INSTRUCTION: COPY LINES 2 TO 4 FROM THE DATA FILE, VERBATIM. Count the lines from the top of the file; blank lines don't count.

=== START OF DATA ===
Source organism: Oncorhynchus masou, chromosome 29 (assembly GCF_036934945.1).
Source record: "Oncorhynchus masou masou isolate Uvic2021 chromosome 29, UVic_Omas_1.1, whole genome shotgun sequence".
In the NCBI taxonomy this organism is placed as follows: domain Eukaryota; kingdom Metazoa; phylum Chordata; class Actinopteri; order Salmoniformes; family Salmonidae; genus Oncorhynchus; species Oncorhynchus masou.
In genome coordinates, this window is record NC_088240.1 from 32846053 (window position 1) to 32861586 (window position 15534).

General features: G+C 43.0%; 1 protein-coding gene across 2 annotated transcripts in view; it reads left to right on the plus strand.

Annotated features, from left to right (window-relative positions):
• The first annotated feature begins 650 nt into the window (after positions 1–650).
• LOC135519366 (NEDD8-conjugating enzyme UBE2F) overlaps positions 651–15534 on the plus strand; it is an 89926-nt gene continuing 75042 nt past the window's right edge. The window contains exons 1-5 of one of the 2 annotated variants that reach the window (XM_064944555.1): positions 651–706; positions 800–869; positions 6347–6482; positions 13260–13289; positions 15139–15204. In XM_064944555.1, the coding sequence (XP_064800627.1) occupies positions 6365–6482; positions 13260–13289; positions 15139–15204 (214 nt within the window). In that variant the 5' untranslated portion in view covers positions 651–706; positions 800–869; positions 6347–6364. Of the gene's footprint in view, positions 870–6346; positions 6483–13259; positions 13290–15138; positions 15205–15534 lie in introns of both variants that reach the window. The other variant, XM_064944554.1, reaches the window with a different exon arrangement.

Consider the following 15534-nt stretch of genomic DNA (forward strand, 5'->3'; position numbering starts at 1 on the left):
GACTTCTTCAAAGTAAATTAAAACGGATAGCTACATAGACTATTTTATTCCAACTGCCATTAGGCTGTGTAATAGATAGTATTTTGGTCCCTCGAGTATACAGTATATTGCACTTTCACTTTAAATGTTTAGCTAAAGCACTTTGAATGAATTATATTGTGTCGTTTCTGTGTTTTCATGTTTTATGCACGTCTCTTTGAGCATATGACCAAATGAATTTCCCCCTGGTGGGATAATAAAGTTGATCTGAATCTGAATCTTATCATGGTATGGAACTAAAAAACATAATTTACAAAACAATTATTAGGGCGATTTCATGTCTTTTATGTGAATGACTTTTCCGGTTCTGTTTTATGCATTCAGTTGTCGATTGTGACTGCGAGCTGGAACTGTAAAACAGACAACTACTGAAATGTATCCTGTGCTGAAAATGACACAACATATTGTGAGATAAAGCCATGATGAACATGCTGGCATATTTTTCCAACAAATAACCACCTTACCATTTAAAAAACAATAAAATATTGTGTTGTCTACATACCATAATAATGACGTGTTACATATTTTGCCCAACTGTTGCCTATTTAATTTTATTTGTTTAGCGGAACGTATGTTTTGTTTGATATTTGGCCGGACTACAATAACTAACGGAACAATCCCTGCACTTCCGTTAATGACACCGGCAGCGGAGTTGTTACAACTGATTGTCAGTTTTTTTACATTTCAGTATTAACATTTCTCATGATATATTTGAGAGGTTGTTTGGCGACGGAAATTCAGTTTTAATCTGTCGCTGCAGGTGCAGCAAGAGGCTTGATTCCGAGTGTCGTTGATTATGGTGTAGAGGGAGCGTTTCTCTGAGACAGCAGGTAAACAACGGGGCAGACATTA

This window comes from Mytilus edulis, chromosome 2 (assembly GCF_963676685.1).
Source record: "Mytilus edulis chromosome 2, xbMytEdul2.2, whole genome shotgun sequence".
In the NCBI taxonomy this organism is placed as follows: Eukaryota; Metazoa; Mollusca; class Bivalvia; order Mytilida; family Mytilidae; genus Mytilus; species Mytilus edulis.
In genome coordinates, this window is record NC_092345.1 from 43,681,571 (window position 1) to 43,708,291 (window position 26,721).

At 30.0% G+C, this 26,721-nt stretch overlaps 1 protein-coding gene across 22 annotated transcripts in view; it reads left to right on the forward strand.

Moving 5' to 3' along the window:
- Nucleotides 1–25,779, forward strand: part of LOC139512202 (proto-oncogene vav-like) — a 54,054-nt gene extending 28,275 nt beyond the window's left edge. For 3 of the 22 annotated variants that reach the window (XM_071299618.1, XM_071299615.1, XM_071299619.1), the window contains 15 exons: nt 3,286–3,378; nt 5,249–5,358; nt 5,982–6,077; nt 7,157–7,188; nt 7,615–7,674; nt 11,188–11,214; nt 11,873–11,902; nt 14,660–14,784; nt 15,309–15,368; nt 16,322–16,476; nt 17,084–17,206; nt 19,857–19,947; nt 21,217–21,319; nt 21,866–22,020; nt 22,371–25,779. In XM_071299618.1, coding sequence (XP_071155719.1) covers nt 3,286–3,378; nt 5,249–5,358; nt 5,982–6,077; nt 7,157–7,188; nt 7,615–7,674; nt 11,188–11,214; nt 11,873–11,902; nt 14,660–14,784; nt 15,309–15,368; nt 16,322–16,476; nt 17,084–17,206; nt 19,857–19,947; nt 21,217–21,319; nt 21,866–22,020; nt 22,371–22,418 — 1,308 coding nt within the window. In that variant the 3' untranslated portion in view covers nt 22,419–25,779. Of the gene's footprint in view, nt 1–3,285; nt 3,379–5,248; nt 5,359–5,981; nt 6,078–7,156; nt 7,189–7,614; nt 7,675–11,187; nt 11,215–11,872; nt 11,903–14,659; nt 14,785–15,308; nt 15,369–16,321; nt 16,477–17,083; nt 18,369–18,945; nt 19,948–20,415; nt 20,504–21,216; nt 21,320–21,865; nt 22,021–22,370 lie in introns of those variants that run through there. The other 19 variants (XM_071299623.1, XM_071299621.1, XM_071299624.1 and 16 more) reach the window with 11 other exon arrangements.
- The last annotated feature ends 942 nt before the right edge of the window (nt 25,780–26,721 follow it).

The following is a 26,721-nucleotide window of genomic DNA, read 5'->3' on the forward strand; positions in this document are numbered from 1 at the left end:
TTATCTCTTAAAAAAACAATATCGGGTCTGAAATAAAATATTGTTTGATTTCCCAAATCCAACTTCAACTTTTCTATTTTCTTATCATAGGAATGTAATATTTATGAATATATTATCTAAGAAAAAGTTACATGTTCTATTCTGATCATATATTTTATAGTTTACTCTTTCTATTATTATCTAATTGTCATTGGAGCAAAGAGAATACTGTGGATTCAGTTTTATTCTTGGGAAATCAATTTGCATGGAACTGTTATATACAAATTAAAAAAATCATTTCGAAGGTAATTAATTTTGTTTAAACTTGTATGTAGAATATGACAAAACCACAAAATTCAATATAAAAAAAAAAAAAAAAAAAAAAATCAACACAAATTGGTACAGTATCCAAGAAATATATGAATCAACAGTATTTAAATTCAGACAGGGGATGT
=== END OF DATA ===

Source record: "Oncorhynchus masou masou isolate Uvic2021 chromosome 29, UVic_Omas_1.1, whole genome shotgun sequence".
In the NCBI taxonomy this organism is placed as follows: domain Eukaryota; kingdom Metazoa; phylum Chordata; class Actinopteri; order Salmoniformes; family Salmonidae; genus Oncorhynchus; species Oncorhynchus masou.
In genome coordinates, this window is record NC_088240.1 from 32846053 (window position 1) to 32861586 (window position 15534).